September 27, 2016
Greens Senator Larissa Waters has joined the campaign against Moreton Resources’ proposed Kingaroy coal mine.
Senator Waters, in a media release on Tuesday, supported the Kingaroy Concerned Citizens Group’s call for the State Government to buy back Moreton’s mining exploration permit.
“The Greens congratulate the Kingaroy Concerned Citizens Group for the action they have taken to protect their community from a coal mine on their doorstep,” Senator Waters said.
“We must not sacrifice our farmland, groundwater or the health of our rural communities for short-sighted, economically risky and environmentally destructive coal mining.
“Having a dirty great coal mine so close to a residential area would mean that the local community could suffer serious health impacts from pollution and coal dust.
“The Queensland Government must heed the call from the residents of Kingaroy and do what is necessary to protect the local community, farmland and environment from this development.
“This is why the Greens have fought for years for landholders to be able to protect their land and groundwater from mining, sadly with no support from the other parties.
“Time and time again, the health of local communities is sacrificed for corporate profits and jobs that don’t last.
“The reported proposal for an arsenic-heavy tailings pond upstream of the town’s water supply should be an absolute red flag.
“The Greens have a strong track record of standing with farmers, landholders and traditional owners against destructive coal and coal seam gas. Unlike the other parties, we don’t take donations from fossil fuel companies.
“Thermal coal is in structural decline as the rest of the world moves to clean, cheap renewable energy.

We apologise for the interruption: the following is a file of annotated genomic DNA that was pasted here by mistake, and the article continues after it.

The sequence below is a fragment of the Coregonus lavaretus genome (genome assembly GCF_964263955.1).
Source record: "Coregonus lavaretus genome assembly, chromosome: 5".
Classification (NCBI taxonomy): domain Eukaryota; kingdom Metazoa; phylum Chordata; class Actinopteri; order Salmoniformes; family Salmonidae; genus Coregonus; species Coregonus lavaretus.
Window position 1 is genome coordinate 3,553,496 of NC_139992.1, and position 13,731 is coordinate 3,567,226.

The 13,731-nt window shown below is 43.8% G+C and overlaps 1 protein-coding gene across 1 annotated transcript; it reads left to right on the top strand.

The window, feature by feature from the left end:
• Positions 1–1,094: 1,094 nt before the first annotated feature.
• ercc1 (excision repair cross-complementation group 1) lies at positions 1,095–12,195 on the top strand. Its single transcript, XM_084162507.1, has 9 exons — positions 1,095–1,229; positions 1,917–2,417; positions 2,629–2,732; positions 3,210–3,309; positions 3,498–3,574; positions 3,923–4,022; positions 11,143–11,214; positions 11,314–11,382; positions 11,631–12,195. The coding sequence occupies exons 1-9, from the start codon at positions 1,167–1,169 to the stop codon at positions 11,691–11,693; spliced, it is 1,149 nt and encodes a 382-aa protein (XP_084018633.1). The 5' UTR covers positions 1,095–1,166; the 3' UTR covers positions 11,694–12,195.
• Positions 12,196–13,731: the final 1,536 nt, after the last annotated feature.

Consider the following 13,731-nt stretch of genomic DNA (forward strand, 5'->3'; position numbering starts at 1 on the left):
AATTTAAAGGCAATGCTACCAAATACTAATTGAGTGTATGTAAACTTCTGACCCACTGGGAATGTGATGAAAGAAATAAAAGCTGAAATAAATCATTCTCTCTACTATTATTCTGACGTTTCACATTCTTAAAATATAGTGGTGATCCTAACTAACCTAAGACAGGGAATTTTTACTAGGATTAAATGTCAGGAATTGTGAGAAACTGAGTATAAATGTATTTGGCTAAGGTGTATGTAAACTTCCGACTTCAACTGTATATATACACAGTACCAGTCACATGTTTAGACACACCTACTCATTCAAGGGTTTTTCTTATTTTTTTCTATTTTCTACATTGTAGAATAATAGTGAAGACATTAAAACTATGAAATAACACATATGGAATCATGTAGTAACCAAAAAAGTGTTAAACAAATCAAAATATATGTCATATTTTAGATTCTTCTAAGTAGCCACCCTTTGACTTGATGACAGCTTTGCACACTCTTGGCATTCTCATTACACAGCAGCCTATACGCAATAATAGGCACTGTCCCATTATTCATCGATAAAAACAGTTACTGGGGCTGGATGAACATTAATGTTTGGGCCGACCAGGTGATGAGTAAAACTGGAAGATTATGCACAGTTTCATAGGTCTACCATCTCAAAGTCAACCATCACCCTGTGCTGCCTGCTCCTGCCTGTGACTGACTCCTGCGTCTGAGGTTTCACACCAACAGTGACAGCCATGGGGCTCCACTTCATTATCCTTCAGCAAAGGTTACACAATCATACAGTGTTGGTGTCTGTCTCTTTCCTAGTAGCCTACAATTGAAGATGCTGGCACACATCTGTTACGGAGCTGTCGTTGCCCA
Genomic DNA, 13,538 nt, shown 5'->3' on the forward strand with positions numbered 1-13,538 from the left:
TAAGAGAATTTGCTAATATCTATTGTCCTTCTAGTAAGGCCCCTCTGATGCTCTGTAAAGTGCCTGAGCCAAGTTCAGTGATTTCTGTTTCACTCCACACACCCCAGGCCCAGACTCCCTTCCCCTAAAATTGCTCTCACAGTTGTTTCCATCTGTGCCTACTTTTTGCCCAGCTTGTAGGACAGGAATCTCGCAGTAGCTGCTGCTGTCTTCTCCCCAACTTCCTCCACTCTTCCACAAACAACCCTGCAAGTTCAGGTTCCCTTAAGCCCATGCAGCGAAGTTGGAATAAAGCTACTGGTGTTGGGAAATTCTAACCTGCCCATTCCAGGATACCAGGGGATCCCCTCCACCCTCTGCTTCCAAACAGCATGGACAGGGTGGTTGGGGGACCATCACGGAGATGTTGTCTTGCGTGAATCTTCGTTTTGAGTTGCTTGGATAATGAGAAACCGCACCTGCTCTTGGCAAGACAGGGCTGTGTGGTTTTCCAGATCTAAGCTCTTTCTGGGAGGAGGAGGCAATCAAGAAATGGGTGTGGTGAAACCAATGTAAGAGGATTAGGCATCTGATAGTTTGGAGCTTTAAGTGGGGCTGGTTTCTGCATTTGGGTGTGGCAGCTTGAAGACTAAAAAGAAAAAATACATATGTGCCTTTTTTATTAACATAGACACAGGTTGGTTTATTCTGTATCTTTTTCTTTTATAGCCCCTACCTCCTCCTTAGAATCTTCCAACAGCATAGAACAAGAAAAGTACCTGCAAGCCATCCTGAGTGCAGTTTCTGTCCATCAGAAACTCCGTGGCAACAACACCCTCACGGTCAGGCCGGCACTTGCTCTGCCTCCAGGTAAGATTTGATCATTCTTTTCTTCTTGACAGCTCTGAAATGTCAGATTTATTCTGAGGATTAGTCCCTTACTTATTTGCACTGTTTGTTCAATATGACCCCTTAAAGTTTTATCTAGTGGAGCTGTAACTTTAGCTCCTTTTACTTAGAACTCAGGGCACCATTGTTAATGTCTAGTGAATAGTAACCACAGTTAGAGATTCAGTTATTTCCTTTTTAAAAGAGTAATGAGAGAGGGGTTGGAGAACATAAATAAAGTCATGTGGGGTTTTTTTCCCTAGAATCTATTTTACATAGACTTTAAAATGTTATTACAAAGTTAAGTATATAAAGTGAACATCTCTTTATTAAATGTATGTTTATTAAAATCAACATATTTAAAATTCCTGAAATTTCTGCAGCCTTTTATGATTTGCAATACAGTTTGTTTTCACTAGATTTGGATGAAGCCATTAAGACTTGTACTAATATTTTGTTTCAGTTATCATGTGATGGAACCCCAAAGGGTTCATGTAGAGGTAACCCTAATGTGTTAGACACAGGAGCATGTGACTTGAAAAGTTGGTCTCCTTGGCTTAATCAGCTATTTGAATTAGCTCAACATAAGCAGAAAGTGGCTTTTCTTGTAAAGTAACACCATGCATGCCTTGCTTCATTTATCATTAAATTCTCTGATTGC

“The Australian Greens call on the Australian and Queensland Governments to ban all new coal mines and coal mine expansions and instead help rural communities participate in on the job-rich clean energy boom.”
The proposed Kingaroy coal mine will also be the focus of a tour group visiting the South Burnett from Brisbane over the October long weekend.
The “Bridging The Divide” tour has been organised by Nanango resident Cassie McMahon and aims to highlight to the visitors why Kingaroy needs to be “protected” from Moreton Resources’ mine.
The visitors will be offered the opportunity to talk to farmers and local tourism operators.
They will also visit Kingsley Grove Estate for wine and ice cream tasting, and enjoy a woodfired pizza dinner followed by a visit to the Kingaroy Observatory.
“The event will culminate over a Sunday lunch to discuss ways we can join forces and ‘how can we stop this mine’,” Cassie said.
“Whilst organising this event there has been significant good will shown by the Kingaroy community. Many of the businesses have provided discounts for this event and costs have been kept at a minimum.”